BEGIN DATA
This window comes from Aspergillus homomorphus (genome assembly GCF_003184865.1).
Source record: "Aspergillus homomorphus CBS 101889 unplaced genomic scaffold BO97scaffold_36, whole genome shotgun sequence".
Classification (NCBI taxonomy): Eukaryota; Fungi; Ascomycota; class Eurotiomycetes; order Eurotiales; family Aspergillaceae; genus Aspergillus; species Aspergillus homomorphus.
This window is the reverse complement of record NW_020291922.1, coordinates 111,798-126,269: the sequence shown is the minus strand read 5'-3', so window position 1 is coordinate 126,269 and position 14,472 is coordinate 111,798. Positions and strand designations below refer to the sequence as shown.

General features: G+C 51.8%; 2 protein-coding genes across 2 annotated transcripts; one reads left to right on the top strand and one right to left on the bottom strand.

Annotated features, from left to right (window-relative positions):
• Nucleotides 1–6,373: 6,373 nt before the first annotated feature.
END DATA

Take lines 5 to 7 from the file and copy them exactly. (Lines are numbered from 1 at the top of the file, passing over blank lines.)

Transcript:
General features: G+C 51.8%; 2 protein-coding genes across 2 annotated transcripts; one reads left to right on the top strand and one right to left on the bottom strand.

Annotated features, from left to right (window-relative positions):
• Nucleotides 1–6,373: 6,373 nt before the first annotated feature.